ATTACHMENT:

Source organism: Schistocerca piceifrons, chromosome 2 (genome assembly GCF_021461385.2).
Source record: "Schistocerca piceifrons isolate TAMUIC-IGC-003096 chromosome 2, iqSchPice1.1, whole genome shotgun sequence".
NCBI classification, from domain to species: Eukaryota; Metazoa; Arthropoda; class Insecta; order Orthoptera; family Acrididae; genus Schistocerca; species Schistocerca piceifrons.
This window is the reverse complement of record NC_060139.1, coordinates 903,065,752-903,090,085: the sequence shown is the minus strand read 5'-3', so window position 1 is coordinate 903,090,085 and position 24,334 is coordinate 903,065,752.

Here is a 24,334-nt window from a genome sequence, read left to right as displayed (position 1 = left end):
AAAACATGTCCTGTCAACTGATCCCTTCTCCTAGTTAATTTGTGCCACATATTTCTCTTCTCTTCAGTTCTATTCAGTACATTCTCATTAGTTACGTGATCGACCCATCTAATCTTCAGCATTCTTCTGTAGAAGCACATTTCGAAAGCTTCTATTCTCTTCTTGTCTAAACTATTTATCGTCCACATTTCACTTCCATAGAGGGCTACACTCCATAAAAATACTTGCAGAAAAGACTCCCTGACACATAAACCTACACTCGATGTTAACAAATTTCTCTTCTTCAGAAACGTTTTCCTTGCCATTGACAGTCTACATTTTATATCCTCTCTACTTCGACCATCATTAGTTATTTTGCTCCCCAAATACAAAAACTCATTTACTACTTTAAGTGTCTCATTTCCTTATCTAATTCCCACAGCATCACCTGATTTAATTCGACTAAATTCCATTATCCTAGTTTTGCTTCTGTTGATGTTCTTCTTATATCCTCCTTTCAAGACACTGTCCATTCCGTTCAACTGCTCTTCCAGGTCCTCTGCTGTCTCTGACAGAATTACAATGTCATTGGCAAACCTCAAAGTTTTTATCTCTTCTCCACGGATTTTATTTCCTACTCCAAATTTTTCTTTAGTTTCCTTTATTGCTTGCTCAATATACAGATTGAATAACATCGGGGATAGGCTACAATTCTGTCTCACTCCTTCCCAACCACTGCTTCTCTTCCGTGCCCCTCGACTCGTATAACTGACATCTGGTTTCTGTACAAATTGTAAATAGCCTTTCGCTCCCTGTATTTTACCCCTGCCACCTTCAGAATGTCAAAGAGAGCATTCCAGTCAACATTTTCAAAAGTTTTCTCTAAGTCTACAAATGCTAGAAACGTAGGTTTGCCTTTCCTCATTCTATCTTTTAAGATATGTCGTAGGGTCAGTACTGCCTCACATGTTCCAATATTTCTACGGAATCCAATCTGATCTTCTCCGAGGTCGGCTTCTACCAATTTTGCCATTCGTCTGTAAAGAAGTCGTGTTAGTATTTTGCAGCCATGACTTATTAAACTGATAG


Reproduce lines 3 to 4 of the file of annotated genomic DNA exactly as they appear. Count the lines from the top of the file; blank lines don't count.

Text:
NCBI classification, from domain to species: Eukaryota; Metazoa; Arthropoda; class Insecta; order Orthoptera; family Acrididae; genus Schistocerca; species Schistocerca piceifrons.
This window is the reverse complement of record NC_060139.1, coordinates 903,065,752-903,090,085: the sequence shown is the minus strand read 5'-3', so window position 1 is coordinate 903,090,085 and position 24,334 is coordinate 903,065,752.